Patients of Pennsylvania – this is a Code Red Watch.
The PA Department of Health, in full-blown transparency mode, has provided the results of their extensive review of seed-to-sale cannabis software. As it turns out, BioTrackTHC submitted a cost proposal that was apparently infinitely more expensive than their competitor of ill repute, MJ Freeway. That’s right, BioTrackTHC’s proposal, despite receiving a perfect 500/500 technical score, was apparently so expensive that they received a cost score of zero, which ultimately cost them the contract. If you buy this narrative, God help you.
To put this in perspective, here is the cost score formula that was used:
Since MJ Freeway submitted a cost proposal with the lowest total cost ($10,400,000), they received the full 300 points that were available in the cost score category. That’s reasonable.
However, in order for BioTrack to receive a cost score of zero, their cost proposal would have to be twice that of MJ Freeway, a whopping $20,800,000.
The state has yet to release BioTrack’s cost proposal, though it seems unlikely that they would propose such a high dollar amount, especially considering the value of previous contracts that they have won. Here’s a sample from what we could find with a quick google search.:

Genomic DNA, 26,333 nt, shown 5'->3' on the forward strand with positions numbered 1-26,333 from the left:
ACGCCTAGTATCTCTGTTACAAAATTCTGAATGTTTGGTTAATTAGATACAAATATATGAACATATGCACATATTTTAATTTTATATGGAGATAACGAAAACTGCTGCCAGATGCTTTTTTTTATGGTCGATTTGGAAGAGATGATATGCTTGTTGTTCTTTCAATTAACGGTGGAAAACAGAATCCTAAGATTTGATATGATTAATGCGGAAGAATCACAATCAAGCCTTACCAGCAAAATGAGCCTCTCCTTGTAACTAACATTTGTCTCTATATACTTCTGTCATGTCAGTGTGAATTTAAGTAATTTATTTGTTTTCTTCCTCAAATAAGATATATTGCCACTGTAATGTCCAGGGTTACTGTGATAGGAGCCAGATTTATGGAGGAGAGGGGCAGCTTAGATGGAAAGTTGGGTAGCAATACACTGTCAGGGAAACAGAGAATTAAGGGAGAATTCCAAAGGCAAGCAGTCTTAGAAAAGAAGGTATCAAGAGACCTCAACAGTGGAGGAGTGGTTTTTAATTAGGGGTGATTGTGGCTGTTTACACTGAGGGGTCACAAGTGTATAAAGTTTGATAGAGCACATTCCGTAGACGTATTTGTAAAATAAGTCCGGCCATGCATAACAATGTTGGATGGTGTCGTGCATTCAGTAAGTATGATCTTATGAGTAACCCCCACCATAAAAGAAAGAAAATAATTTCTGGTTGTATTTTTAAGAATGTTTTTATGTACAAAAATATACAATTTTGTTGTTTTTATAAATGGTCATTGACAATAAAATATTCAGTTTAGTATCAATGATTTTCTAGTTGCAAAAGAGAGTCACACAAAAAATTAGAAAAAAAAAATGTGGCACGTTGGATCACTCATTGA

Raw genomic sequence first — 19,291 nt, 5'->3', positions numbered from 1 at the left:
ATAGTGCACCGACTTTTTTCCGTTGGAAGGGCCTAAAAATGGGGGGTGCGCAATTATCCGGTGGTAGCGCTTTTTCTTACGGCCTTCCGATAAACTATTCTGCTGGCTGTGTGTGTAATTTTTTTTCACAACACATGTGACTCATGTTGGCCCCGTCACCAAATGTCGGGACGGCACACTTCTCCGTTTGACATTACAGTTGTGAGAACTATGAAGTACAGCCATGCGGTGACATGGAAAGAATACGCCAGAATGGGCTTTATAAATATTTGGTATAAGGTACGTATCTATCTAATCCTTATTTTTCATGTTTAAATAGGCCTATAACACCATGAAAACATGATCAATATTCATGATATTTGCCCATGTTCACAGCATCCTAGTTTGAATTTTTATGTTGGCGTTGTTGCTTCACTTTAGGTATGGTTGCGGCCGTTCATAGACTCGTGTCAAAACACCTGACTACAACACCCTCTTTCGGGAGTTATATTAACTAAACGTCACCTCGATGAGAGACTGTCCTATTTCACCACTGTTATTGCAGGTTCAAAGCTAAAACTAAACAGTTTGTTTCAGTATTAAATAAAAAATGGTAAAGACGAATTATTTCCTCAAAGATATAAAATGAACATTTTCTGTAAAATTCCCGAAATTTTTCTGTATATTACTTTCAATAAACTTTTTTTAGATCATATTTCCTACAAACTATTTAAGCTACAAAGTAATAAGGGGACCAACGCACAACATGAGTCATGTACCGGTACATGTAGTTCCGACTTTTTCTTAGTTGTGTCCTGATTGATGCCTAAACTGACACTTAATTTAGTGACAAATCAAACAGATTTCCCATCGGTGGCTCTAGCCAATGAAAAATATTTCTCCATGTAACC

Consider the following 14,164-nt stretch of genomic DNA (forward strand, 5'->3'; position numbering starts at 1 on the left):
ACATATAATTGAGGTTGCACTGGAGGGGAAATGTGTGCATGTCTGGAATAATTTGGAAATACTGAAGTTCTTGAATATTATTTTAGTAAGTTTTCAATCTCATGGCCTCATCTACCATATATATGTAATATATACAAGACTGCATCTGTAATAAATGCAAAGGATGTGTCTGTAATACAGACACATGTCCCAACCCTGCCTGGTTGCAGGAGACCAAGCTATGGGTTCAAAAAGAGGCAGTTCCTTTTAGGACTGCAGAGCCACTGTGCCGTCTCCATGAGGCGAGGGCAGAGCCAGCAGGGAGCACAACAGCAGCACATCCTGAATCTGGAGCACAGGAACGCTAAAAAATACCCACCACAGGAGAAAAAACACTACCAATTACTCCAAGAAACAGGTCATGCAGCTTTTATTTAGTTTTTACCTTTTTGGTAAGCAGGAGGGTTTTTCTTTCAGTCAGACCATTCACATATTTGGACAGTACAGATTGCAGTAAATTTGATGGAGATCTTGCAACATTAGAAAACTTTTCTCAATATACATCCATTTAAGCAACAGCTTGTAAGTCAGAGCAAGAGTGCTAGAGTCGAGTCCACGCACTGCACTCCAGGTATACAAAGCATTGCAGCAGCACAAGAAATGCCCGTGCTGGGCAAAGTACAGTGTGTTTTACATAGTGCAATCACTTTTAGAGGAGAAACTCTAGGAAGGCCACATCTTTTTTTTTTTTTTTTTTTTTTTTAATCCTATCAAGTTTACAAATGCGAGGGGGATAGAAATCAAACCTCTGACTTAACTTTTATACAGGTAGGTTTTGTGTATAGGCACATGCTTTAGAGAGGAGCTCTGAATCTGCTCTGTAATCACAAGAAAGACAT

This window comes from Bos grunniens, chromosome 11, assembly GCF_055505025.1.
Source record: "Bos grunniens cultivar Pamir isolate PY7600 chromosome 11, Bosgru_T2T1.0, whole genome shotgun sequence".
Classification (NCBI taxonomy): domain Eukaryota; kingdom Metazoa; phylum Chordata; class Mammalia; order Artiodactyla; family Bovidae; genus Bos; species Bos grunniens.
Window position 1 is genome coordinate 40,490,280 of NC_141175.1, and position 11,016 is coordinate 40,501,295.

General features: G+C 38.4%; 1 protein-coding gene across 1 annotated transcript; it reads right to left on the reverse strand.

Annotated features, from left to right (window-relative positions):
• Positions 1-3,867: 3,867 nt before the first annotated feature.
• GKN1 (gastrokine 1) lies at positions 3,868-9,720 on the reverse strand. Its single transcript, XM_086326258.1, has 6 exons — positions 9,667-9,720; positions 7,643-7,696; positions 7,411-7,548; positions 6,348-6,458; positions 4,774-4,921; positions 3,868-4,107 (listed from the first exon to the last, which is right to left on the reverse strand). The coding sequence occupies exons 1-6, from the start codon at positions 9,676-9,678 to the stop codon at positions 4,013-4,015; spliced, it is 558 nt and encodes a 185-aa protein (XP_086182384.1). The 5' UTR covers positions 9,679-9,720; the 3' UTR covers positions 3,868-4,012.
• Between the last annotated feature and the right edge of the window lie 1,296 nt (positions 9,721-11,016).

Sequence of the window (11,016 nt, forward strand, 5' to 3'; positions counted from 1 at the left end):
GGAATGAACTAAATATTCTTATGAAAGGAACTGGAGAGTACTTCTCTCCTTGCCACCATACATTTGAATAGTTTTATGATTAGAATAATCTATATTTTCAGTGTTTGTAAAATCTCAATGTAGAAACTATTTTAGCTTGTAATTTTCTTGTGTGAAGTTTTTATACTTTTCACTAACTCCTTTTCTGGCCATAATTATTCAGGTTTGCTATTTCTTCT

Washington (2013) – $750,000
Hawaii (2016) – $159,000
The full report with this absurd scorecard was linked to as part of a 4/20 press release on the Department of Health’s website. Remember that date, stoners.
Hang on. This is just the tip of the iceberg.
We should start off by pointing out the obvious for the folks at home – ain’t no one messing around with MJ Freeway these days. They are basically industry pariah. MJ Freeway was mega hacked back in January, halting the operations of 1000’s of marijuana businesses across the country. To better illustrate the severity of this recent outage, here’s a message from earlier this year brought to you by MF Freeway CEO and Cofounder, Amy Poinsett:
Hilariously, after MJ Freeway was announced as the winner, Department of Health Spokesperson April Hutcheson was quick to point out that they were well aware of the recent data breach, and that it was really nothing to worry about.
“We are aware of the system failure MJ Freeway experienced in January during the procurement process, and that it has resolved any issues surrounding the breach,” she said, in a written statement. “MJ Freeway submitted the strongest proposal and was selected on those merits.
Resolved huh? I gues we’ll just have to take it from MJ Freeway cofounder, Amy Poinsett:
“I think I can confidently say we are the most secure cannabis company in this particular industry,”
WTF IS GOING ON HERE?
MJ Freeway should have been eliminated from the running once it became known that their systems were hacked. I don’t think this point really needs to be made to reasonable people. HIPPA concerns aside, This is a $10.4 million dollar contract we are talking about.